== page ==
I've pretty much stopped pushing rods through bores. When you push, the rod flexes and bumps the bore. This may not do any harm, but after I saw rifling impressions on a rod, I started pulling the rod whenever possible.
When I can clean from the chamber, I still use a loop tip and pull the patch or brush.
The only down side is you have to be careful not to pull a bunch of dirty solvent into the action.

Some pointers:
The purpose of a patch is to carry clean solvent into the bore, and dirty solvent out.
"Pumping" a patch up and down the barrel does nothing. It doesn't "polish" the bore and it doesn't scrub off fouling.
I put patches through the bore and out the end on one smooth pass then pitch them.

Buy brushes in bulk from Brownell's or Midway. Solvents eat the brush and they don't last long no matter what you use.
To make them last longer, rinse them off with cheap paint thinner or alcohol to remove the solvent.
When a brush feels like it's not as tight in the bore, pitch it.

Solvents need time to work. A solvent works by a chemical reaction with copper and carbon fouling and that requires enough time to work.
READ THE BOTTLE LABEL for how long your solvent can be safely left in the bore.
Hoppe's Number 9 can be left in for weeks.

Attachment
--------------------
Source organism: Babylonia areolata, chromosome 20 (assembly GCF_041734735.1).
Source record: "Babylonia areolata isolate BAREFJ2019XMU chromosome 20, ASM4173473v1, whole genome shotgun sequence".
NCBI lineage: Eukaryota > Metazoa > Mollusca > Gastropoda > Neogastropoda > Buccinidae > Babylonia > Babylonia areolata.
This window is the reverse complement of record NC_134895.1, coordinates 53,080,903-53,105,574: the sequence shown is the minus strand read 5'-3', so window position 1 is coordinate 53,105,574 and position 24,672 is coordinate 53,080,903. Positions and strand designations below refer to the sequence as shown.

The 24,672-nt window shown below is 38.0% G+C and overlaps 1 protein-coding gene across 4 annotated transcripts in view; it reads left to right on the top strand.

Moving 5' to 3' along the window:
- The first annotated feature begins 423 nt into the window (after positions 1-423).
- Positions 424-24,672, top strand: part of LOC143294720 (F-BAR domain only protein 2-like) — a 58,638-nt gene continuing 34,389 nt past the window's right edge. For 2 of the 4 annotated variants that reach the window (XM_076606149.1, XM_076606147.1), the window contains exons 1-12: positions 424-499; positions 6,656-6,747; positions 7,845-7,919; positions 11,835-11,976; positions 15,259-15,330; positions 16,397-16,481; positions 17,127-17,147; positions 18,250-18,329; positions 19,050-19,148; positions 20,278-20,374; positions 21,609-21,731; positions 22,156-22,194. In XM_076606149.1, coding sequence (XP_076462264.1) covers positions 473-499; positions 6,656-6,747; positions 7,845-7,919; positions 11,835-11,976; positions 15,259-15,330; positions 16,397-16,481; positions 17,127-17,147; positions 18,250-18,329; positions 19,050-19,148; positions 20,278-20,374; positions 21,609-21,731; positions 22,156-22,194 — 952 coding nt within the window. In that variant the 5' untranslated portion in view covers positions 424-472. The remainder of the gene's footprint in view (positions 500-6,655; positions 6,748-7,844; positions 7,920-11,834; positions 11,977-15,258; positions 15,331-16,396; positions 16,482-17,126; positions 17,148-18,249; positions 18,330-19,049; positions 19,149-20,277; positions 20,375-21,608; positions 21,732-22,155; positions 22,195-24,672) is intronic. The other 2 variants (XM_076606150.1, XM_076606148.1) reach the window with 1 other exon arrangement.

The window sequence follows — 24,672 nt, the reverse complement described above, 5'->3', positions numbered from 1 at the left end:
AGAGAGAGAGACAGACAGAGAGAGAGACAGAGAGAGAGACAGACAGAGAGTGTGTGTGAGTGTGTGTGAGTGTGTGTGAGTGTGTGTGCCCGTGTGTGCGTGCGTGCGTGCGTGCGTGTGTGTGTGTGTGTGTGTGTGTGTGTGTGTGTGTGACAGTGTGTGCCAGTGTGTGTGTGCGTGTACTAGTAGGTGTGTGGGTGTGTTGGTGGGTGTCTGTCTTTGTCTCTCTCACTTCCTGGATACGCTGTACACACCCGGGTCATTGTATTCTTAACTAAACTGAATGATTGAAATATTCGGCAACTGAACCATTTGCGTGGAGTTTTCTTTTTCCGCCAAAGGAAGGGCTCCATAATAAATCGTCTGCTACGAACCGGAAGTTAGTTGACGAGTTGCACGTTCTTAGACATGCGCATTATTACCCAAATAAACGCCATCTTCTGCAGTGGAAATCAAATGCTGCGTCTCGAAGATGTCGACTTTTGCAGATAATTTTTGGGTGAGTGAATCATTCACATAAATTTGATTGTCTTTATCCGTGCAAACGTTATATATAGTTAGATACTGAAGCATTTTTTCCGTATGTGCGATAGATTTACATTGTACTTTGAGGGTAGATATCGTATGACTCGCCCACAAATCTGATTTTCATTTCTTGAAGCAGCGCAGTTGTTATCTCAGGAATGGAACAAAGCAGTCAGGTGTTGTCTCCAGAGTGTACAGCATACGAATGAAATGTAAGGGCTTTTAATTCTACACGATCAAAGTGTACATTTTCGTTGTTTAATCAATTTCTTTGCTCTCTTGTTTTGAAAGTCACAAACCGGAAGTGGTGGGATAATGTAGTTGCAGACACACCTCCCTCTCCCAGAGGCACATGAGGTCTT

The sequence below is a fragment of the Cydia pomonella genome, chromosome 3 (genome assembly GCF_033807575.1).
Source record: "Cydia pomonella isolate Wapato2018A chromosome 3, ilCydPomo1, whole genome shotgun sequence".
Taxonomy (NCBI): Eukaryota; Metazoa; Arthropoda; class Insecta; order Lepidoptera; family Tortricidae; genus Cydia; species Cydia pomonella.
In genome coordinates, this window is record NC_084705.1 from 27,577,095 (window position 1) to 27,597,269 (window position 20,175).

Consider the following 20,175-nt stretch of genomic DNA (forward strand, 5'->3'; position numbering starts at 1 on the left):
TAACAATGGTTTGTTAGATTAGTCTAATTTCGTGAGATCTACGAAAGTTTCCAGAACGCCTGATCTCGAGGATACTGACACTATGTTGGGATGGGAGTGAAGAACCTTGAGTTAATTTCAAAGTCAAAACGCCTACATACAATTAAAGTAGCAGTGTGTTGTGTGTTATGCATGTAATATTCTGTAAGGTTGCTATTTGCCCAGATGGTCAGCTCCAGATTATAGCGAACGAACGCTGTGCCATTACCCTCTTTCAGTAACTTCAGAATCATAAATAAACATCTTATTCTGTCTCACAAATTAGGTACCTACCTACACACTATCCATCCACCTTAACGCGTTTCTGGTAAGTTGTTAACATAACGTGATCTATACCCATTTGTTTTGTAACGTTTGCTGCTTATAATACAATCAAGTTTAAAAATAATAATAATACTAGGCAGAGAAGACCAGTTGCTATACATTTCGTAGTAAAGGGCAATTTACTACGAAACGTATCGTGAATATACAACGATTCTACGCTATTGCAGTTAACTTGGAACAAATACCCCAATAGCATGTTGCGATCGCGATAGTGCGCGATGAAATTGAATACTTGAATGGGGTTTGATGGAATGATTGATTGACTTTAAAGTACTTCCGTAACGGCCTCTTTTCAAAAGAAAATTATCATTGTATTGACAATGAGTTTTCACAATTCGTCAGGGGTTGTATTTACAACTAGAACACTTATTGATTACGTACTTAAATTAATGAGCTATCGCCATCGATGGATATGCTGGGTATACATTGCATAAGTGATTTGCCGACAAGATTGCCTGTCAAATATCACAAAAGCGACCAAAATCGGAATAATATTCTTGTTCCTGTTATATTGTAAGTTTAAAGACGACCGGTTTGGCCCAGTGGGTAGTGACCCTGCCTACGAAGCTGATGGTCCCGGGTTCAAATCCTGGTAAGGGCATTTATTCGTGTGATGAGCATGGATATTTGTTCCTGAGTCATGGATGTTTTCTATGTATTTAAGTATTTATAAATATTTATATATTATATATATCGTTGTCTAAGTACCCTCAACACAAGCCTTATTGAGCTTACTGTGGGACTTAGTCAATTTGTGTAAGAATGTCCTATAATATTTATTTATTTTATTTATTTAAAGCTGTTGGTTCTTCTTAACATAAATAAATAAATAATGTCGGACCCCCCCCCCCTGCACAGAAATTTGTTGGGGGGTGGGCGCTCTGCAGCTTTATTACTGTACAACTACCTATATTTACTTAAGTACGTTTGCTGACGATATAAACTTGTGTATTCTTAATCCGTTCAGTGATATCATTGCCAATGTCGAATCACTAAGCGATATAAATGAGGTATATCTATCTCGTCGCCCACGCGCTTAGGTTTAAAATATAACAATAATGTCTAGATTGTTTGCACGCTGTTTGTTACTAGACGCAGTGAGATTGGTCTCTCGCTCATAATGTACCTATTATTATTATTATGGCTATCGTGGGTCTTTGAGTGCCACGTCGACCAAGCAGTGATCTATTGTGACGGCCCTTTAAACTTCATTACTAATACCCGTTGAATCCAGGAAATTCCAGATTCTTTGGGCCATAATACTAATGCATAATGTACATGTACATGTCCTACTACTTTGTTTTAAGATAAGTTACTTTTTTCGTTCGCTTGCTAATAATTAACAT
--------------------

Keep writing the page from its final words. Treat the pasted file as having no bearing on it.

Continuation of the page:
I use Hoppe's in this method for a rifle.
I run a brush soaked with solvent through about 10 to 15 times.
I run two soaked patches through, then let soak for 30 minutes or so.
I soak a clean patch and run it through in one smooth pass. When it comes out the end I look for blue or green stains, which indicate copper fouling is still present.
If I see signs of fouling, I let it soak another 30 minutes and check again.
I continue this until I don't see any stains. Then I dry the bore and put in a very thin coat of CLP Breakfree.
A day or two later, I wipe the barrel dry and run another solvent soaked patch and let it soak for 30 minutes. This is to insure I got all the fouling, including any that works it's way out of the rifling corners later.

If I have a bolt rifle and it's been fired more than 20 rounds or so, I brush the bore, run two wet patches, then I use a Brownell's chamber plug to plug the chamber. Then I fill the barrel with solvent and let soak 24 hours.
I then discard the fouled solvent and dry.
This only works on rifles that don't have a gas port in the barrel, or one like the M1 that has the port near the muzzle.

Since pistols don't normally get copper fouling build up like rifles do, these can usually be cleaned in an hour or so.
I do have a Kahr Arms pistol that gets thick layers of copper fouling in the polygonal bore, so for it I either use JB Bore Paste, or I put the barrel in a tall, thin container and fill with solvent. I let it soak at least 24 hours and if it's been shot a lot, I may dump the solvent, refill and soak longer.

A good "tool" to have for cleaning is a small plastic solvent transfer bulb or pipette.
Use this to apply solvent to patches and brushes and this prevents contaminating the bottle of solvent.
You can buy pipettes from lab supply houses, or from Brownell's.
You can put a patch or brush into the bore, then apply the solvent with the bulb.

So, since there is no really good "universal" cleaning kit, most of us build our own kits, using a tackle box.